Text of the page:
Bob took careful steps on the wet cobblestones. He felt the old bridge out, knowing how slippery it was once extended over the river, and placed his cane with methodical precision. In his old age, time was no longer a concern. He had nowhere to be and no one to spend it with when he got there. The river and the sunset and the mist that shifted from orange to pink to purple as another day faded away was all that mattered to him. And so, he made his way.
The bridge was sparse with people here and there, silhouettes that dotted the coming bloom of color. Most were couples, some walking hand in hand, others taking pictures of themselves with cameras Bob failed to comprehend. They were strangers to him, bordering on aliens. Life had changed with such rapidity that he barely understood the world anymore. He came to a section of bridge that he preferred, one that gave a good view of a church built in the early 1600’s, and he waited. Looking on with empty eyes, eyes that only wanted the final day to come and be done with it, he watched as the skies shifted through their limitless colors. The world slowed, as it always does, and the aliens with their phones and youthful bodies took a few moments to acknowledge the true beauty of the world. As the color faded, Bob felt the damp cold settle into his bones, so he turned and began his way home.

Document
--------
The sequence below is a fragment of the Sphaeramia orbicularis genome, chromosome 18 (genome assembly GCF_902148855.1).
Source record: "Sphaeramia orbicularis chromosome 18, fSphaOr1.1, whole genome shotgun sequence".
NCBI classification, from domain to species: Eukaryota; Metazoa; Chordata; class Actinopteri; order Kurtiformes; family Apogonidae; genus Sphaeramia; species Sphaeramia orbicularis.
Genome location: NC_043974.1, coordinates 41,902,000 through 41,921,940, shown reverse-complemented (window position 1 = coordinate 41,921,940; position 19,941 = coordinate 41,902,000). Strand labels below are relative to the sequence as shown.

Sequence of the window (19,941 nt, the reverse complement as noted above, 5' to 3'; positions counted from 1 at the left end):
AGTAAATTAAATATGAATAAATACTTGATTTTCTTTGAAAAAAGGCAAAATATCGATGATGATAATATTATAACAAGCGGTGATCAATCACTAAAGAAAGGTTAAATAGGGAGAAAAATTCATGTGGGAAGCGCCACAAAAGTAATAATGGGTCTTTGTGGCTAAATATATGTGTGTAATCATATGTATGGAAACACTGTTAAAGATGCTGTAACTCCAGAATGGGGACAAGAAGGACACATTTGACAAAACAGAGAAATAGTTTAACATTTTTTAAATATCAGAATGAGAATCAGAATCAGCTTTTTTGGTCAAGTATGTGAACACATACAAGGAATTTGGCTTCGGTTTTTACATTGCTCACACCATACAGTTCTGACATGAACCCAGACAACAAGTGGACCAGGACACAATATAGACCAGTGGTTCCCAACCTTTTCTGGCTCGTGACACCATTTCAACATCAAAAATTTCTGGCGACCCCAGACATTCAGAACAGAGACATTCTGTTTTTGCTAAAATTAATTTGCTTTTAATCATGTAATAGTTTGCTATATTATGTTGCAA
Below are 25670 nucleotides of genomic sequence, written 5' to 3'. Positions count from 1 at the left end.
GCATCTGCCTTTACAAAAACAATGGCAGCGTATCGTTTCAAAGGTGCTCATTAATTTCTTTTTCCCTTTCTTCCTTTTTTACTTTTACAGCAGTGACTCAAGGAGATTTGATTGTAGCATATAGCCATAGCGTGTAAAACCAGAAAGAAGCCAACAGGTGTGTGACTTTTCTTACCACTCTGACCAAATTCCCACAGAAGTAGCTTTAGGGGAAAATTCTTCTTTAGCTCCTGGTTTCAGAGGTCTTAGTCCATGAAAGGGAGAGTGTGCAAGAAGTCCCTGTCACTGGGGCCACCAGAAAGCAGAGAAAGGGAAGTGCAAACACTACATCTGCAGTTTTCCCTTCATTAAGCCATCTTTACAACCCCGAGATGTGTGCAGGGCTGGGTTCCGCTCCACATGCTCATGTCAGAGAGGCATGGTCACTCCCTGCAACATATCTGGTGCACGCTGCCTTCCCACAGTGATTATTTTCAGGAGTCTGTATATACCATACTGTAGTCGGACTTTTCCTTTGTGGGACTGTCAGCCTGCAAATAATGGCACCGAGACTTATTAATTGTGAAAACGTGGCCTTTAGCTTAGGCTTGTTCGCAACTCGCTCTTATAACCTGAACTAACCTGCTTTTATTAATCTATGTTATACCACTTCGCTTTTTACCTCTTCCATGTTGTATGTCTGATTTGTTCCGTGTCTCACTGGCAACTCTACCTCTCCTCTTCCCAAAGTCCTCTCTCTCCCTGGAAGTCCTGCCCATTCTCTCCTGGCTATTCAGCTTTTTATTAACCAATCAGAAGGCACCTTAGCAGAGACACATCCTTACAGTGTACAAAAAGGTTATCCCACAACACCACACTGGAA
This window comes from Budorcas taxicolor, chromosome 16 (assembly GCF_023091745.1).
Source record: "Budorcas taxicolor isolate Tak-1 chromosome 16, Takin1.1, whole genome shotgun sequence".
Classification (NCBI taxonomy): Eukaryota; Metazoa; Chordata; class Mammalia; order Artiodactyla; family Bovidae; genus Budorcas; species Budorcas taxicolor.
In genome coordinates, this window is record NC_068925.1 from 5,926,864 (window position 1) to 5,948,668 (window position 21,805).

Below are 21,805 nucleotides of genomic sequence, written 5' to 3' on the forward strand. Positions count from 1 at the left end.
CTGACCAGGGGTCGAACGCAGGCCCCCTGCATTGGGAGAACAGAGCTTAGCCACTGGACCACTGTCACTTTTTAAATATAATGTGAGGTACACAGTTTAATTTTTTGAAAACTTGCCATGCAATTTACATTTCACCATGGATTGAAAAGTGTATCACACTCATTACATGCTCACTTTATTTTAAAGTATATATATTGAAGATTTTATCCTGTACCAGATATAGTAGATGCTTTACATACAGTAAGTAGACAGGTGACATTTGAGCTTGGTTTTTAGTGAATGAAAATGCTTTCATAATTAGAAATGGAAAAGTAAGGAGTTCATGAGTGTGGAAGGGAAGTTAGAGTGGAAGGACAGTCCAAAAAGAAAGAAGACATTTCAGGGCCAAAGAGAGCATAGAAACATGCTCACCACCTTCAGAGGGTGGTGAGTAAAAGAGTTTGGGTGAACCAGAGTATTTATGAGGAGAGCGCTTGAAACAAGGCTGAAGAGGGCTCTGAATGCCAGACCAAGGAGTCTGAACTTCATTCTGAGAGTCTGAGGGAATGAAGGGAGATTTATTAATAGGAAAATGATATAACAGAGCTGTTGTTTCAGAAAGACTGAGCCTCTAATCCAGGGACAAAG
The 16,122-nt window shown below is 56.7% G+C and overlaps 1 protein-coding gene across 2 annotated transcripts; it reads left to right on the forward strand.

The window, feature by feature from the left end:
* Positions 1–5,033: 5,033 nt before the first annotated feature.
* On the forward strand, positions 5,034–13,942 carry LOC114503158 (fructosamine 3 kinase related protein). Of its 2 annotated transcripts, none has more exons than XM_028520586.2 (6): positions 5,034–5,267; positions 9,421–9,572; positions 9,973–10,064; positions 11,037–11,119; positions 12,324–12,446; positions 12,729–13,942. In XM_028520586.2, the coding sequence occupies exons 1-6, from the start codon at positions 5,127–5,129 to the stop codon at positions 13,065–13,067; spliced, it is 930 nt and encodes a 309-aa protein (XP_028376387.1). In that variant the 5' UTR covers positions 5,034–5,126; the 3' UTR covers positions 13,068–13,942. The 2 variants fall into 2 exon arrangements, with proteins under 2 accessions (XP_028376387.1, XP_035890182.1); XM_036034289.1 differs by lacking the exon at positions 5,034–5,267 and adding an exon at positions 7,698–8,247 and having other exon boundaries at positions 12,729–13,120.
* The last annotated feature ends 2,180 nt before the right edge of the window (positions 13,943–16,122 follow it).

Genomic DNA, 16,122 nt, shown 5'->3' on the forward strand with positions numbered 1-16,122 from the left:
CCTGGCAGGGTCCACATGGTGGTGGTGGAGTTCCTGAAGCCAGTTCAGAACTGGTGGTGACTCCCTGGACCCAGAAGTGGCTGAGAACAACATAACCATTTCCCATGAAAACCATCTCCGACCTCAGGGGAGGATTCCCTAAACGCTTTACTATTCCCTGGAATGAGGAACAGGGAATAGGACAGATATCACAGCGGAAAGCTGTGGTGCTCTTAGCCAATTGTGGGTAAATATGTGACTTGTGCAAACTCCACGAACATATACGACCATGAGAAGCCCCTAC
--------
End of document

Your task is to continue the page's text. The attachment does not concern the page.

As he traveled, still careful with his cane, even more aware of the moisture forming on the cobblestones, Bob happened upon yet another couple who were crossing the bridge. They were late for the sunset, another pair of aliens too busy to see what life what really meant, and they laughed and talked loudly with each other. It was obvious that they were quite smitten with one another, an emotional bond that was probably born from physical attraction. Bob resented them for it, but didn’t hold it against them. They were always like that. He looked them in the eye as they neared. The male, a boy with short hair smothered with too much product, paid no attention. The girl, smiling out of control, gave a quick glance and then looked away. It was not surprising.
But then, just as Bob was placing his cane, her eye came back. She caught the dull glint of gold from his worn wedding band, and she slowed her pace half a step. The man, the boy, broke away to take a picture of himself, and the girl came to a stop in front of Bob. His weary eyes locked onto hers, and in that moment, she crossed his bridge.
She saw life fly. She saw the sunsets come and go, love live and die, and a youthful body eventually break and fail. Bob pegged his wooden cane to the stones and ambled forward, never looking away, and confirmed her fears for her in that instant.
This is all over so fast. Abandon the petty and cling to love, real love, as quickly as you can. Find peace in a strong soul, and take every smile and laugh that you can. Share what you have before it is gone, taken by the greed of the world. Love who you know before they leave you, eaten by the cancer of failing flesh. Take all measures to make your spirit burn bright in this dark place, for soon the sun will set and you’ll be alone and cold and you’ll wonder what all of this was for.